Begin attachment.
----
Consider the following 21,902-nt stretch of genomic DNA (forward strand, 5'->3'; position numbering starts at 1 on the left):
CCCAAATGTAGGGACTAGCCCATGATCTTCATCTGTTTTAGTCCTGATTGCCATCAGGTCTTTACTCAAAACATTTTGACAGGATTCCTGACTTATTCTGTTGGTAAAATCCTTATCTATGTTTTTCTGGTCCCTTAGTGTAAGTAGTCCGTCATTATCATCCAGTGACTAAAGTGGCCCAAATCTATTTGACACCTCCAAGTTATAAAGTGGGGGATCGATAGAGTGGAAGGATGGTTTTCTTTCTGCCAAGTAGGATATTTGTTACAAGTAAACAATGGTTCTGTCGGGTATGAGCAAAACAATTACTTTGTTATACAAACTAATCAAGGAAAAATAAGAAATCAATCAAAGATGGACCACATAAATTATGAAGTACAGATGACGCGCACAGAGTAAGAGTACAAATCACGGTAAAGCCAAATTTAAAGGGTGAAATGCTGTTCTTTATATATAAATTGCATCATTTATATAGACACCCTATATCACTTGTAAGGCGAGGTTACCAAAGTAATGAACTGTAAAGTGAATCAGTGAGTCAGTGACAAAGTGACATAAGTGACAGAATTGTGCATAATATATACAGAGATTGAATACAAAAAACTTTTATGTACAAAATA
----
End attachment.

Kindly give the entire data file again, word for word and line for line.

Consider the following 21,902-nt stretch of genomic DNA (forward strand, 5'->3'; position numbering starts at 1 on the left):
CCCAAATGTAGGGACTAGCCCATGATCTTCATCTGTTTTAGTCCTGATTGCCATCAGGTCTTTACTCAAAACATTTTGACAGGATTCCTGACTTATTCTGTTGGTAAAATCCTTATCTATGTTTTTCTGGTCCCTTAGTGTAAGTAGTCCGTCATTATCATCCAGTGACTAAAGTGGCCCAAATCTATTTGACACCTCCAAGTTATAAAGTGGGGGATCGATAGAGTGGAAGGATGGTTTTCTTTCTGCCAAGTAGGATATTTGTTACAAGTAAACAATGGTTCTGTCGGGTATGAGCAAAACAATTACTTTGTTATACAAACTAATCAAGGAAAAATAAGAAATCAATCAAAGATGGACCACATAAATTATGAAGTACAGATGACGCGCACAGAGTAAGAGTACAAATCACGGTAAAGCCAAATTTAAAGGGTGAAATGCTGTTCTTTATATATAAATTGCATCATTTATATAGACACCCTATATCACTTGTAAGGCGAGGTTACCAAAGTAATGAACTGTAAAGTGAATCAGTGAGTCAGTGACAAAGTGACATAAGTGACAGAATTGTGCATAATATATACAGAGATTGAATACAAAAAACTTTTATGTACAAAATA